Frank Manzo IV: Celebrating, and growing, Illinois’ $1 trillion economy

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Illinois recently received good economic news that residents and elected officials should recognize.

According to data from the Bureau of Economic Analysis at the U.S. Department of Commerce, Illinois now produces $1 trillion in annualized economic activity. Illinois is just the fifth U.S. state to reach the $1 trillion mark, following California in 1997, New York and Texas in 2005, and Florida in 2017.

This historic accomplishment is a testament to the competitiveness of Illinois’ businesses and the productivity of our workers. It is the result of our state’s commitment to making necessary infrastructure investments, our high levels of educational attainment, our family-supporting incomes that deliver robust consumer spending and our greater access to capital for businesses.

New research from the Illinois Economic Policy Institute, where I am the executive director, and the Project for Middle Class Renewal at the University of Illinois at Urbana-Champaign has put this economic achievement into perspective.

If Illinois were a country, we would have the 19th-largest economy in the world. Our economy is larger than 13 other U.S. states combined. It is also larger than the economy of Pennsylvania, a state with a similarly sized population and workforce.

We have private-sector industries that contribute more to the United States’ gross domestic product than entire states. Our largest industry is manufacturing, which produces $132 billion in economic value every year. That is more than the total economic activity in New Mexico. Illinois’ health care industry adds more value than all of South Dakota.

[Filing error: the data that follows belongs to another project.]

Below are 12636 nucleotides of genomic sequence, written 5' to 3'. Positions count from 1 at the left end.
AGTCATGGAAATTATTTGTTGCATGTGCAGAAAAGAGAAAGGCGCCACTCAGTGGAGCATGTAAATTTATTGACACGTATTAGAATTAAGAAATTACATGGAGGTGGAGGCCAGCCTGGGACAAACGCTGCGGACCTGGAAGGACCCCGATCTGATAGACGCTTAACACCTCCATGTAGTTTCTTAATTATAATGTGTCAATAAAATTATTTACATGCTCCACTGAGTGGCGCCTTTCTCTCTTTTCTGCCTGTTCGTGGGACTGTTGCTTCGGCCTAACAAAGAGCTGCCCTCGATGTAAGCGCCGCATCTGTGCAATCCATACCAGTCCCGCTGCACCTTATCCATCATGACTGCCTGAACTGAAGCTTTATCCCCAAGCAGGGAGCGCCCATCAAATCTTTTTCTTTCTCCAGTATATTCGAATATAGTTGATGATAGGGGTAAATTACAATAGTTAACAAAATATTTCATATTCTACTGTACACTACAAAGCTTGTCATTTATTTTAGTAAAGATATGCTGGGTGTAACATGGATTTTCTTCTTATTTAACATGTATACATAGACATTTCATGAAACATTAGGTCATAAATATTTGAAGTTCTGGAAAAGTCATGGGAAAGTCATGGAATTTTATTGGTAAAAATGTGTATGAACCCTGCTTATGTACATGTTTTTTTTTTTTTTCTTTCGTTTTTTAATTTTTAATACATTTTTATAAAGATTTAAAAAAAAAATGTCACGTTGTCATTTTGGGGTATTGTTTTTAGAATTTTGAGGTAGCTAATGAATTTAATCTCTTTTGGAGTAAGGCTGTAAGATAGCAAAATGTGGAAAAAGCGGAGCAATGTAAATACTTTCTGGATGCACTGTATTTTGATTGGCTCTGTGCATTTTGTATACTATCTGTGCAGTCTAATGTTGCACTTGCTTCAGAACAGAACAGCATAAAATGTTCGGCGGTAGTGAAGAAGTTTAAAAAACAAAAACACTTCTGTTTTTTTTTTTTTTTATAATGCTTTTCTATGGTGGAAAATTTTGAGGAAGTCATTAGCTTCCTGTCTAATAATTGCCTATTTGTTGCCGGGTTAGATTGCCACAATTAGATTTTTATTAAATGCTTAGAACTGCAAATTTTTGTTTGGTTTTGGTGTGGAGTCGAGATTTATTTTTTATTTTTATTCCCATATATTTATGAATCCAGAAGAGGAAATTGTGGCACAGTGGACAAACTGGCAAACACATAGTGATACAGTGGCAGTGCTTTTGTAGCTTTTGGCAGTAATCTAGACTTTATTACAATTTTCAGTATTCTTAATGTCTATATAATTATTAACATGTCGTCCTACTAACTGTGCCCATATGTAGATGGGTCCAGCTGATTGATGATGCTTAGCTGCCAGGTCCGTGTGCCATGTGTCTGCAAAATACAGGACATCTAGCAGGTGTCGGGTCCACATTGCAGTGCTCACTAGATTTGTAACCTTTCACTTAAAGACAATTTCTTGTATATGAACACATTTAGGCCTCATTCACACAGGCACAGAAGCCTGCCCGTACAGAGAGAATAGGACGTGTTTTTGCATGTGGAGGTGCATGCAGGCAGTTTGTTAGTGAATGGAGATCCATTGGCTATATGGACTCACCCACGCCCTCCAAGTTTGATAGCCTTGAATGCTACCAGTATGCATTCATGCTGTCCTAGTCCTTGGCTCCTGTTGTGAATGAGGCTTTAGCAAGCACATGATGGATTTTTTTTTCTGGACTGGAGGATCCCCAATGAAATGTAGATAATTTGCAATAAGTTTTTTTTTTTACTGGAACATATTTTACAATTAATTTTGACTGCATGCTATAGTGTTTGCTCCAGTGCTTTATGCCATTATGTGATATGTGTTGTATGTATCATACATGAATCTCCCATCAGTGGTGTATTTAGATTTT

To be clear, this feat is in “nominal” dollars, meaning that it’s not adjusted for inflation. Consider a highly paid worker who earned a $95,000 salary last year, received a raise and now makes $100,000 annually for the first time. Our state is similar to that worker. Illinois’ income has grown from $946 billion in 2021 to more than $1 trillion today. These are significant gains, even if they’re smaller than the increase in prices — which have risen at their fastest pace in four decades.

Illinois didn’t become the economic powerhouse of the region by accident. Any other nearby state could have been the first in the Midwest to cross the $1 trillion line. But our position as a transportation hub at the heart of the U.S. and our workforce productivity — which is significantly higher than that in every neighboring state — put us in the lead.

Illinois could pursue a number of public policies to lock in these competitive advantages and build on them. These include investing more in education; making community colleges tuition-free; continuing to make necessary investments in transportation, broadband and clean energy infrastructure; and passing laws that support employment for working families — such as by expanding affordable child care options, creating a refundable child tax credit and enacting paid family and sick leave policies.

Current and future members of the Illinois General Assembly also must be responsible stewards of taxpayer dollars. Steps such as consistently balancing the state budget and paying down pension debt when tax revenues exceed expectations are simple ways to improve investor confidence. Highlighting ways that Illinois is great for both businesses and workers — instead of persistent “crisis” and “exodus” narratives — would also help.

Our research shows that, even though it took two centuries for Illinois to get to $1 trillion, the state could double its economic activity and reach $2 trillion in less than two decades. This is achievable if the state delivers skilled workers, quality infrastructure, innovative companies, balanced budgets and strong communities.

With sound public policies, Illinois can attract, develop and retain productive workers while promoting broad-based prosperity for residents in every corner of the state.

Frank Manzo IV is executive director of the Illinois Economic Policy Institute, a nonpartisan, nonprofit research organization.

Submit a letter, of no more than 400 words, to the editor here or email letters@chicagotribune.com.

via Chicago Tribune

October 17, 2022 at 07:59PM

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